“It is, also, as I like to point out frequently, one of America’s last great NO BULLSHIT zones. Pomposity, pretentiousness, putting on airs of any kind, douchery and lack of a sense of humor will not get you far in Chicago. It is a trait shared with Glasgow — another city I love with a similar working class ethos and history.” — Medium essay, 2016
“Chicago is a town, a city that doesn’t ever have to measure itself against any other city. Other places have to measure themselves against it. It’s big, it’s outgoing, it’s tough, it’s opinionated, and everybody’s got a story.” — Parts Unknown, 2016
Here’s some local reactions. This post will be updated later in the day with more.
Depression does not discriminate. RIP to Anthony Bourdain who used his platform in ways that transcended food.— kevin boehm (@kevinboehmboka) June 8, 2018
“I struggled with Bourdain sometimes — his brashness and one-liner quips — but I also know that more than anyone else he inspired millions of people to break out of their shells and experience the fullness our world has to offer. And I know he is the reason that thousands of young cooks have pursued a career in the kitchen. He made loving and cooking food one of the hippest things anyone could dedicate themselves to. For years to come, his loss will be palpable in the culinary world.” — chef Rick Bayless, as told to the Sun-Times.
“I first met Anthony 18 years ago at Blackbird, just after the release of Kitchen Confidential. Even though I didn’t know him that well, Paul [Kahan] was out of town and one of the cooks happened to recognize him, so I went over and introduced myself. After his meal, he asked if he could go back in the kitchen to chat and thank the cooks on the line. He spent about a half an hour with them. Everyone admired him; he was approachable and engaging, and he made a big deal thanking the team for cooking for him. At the time, everything in Kitchen Confidential was considered taboo. He took a big risk sharing his perspective — not only with the restaurant community, but with a broad audience that probably didn’t know a lot about back-of-house kitchen culture or even how restaurants operated. All of my interactions with him over the years have been positive. He was influential in the restaurant world as well as the world itself. Bringing people together, that’s what he did.” — Donnie Madia, partner at One Off Hospitality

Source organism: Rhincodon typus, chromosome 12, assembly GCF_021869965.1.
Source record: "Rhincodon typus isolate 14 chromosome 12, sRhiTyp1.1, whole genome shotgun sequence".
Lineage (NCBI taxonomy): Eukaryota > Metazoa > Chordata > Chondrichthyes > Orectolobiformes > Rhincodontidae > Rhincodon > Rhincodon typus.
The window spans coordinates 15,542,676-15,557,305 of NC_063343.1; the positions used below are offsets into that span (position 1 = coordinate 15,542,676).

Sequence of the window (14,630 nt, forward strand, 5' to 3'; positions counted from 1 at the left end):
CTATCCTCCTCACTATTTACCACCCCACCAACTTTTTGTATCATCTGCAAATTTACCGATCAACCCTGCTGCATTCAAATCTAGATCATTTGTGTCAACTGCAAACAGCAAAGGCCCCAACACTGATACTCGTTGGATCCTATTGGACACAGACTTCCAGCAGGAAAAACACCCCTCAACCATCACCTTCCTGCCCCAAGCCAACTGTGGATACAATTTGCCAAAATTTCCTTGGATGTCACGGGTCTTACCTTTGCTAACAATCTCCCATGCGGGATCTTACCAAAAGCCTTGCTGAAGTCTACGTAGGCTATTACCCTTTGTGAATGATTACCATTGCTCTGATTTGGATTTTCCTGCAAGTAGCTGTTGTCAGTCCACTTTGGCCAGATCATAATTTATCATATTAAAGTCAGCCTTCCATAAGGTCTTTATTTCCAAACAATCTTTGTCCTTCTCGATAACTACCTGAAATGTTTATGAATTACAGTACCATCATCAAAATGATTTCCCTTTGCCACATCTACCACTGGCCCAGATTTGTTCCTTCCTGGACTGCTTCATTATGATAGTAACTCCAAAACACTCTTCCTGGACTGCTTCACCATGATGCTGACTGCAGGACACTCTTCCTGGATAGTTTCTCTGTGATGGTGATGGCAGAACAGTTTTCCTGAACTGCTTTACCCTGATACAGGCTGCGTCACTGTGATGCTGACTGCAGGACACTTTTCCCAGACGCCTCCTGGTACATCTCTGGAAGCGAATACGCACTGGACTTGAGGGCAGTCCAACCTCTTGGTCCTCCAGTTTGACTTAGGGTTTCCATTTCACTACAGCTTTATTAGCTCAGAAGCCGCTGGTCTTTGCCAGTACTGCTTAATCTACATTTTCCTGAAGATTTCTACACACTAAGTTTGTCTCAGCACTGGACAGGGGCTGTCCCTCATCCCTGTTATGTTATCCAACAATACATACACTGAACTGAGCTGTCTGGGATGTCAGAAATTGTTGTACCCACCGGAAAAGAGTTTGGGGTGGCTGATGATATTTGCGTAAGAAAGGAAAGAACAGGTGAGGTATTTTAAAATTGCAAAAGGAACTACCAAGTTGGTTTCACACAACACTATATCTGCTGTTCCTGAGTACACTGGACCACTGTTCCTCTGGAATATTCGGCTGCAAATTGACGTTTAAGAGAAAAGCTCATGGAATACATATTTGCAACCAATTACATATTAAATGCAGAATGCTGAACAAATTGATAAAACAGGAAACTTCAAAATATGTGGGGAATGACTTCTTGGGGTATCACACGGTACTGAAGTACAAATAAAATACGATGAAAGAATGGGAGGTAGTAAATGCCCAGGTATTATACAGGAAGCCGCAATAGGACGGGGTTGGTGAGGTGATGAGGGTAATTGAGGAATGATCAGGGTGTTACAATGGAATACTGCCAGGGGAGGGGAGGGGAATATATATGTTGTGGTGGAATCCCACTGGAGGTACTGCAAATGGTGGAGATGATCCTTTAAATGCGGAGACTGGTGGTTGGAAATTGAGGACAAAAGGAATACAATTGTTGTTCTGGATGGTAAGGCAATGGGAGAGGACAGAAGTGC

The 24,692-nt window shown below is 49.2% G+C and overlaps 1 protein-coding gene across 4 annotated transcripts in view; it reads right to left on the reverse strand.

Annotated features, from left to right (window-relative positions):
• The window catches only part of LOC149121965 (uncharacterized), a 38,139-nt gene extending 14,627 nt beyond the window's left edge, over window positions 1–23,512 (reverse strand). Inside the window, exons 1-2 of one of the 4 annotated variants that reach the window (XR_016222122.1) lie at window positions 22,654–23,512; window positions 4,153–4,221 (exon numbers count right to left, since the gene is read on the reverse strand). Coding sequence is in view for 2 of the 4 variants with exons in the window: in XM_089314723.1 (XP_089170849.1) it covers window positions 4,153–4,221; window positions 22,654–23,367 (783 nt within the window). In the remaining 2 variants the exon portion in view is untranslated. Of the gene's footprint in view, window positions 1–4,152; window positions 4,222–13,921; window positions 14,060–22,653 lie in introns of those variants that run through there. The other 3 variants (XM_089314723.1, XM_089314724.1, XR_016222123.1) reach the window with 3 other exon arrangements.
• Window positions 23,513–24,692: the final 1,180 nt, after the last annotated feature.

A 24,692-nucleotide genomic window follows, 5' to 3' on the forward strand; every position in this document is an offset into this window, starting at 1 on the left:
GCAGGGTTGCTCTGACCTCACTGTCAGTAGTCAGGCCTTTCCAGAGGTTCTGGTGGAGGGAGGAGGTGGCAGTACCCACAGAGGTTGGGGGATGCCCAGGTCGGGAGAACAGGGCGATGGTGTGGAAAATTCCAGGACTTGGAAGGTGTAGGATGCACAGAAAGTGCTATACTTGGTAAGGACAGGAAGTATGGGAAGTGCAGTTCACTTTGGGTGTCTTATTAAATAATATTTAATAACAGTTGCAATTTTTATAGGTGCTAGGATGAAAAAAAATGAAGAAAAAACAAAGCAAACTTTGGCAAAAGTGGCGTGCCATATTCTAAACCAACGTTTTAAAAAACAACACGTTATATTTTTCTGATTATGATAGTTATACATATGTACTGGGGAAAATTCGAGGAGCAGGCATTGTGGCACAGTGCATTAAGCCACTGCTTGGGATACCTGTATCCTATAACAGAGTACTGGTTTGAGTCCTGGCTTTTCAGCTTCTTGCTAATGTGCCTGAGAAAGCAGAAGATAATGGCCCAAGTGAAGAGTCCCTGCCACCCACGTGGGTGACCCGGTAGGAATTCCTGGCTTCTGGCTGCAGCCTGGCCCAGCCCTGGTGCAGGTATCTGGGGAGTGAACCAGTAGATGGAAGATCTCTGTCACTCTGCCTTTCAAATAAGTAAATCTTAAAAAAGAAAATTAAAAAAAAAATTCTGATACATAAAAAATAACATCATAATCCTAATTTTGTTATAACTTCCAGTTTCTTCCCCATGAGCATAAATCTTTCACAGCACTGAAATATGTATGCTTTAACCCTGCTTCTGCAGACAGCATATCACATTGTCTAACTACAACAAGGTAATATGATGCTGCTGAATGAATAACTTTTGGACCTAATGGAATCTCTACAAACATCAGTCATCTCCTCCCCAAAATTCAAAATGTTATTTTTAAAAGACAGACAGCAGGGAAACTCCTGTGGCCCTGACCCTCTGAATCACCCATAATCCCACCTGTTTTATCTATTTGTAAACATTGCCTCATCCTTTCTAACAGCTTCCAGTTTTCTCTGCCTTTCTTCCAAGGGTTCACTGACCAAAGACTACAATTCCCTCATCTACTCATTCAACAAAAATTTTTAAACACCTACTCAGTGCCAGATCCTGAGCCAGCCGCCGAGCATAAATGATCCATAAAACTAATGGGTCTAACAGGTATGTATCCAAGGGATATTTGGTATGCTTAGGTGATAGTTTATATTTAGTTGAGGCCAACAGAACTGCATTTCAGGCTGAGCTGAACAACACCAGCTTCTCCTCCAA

“I was lucky enough to hang out with Anthony on a couple of occasions. He was always really witty and brought a controversial voice to our industry, which I think is important. He was a big fan of Avec, and at one point, he even stood up in the restaurant and said ‘this is the future of dining in America!’ That meant something to me. This is incredibly sad for me personally.” — Paul Kahan, chef and partner at One Off.
This is one of the few times since I became a writer, or really since I learned how to talk, that I don't think I know what to say. I don't think I will be able to say anything for a very long time, if ever, other than thank you, Tony, #RIP— Michael Nagrant (@MichaelNagrant) June 8, 2018
Tonight, let's all go eat at a restaurant run by immigrants— Kevin Pang (@pang) June 8, 2018
He made Momma happy! thats a lotta points.— COBRA|Soul Food (@LupeFiasco) June 8, 2018
May God have mercy on your soul Chef!
RIP Anthony Bourdain. World Class. Solid. Inspirational. Soul.
The best thing I know how to make (Spaghetti w Onions!!!) I learned/stole from your show #AnthonyBourdain #NoReservations pic.twitter.com/gt4UmDkccm
If you or anyone you know is considering suicide or self-harm or is anxious, depressed, upset, or needs to talk, call the National Suicide Prevention Hotline at 1-800-273-8255 or text the Crisis Text Line at 741-741. For international resources, here is a good place to begin.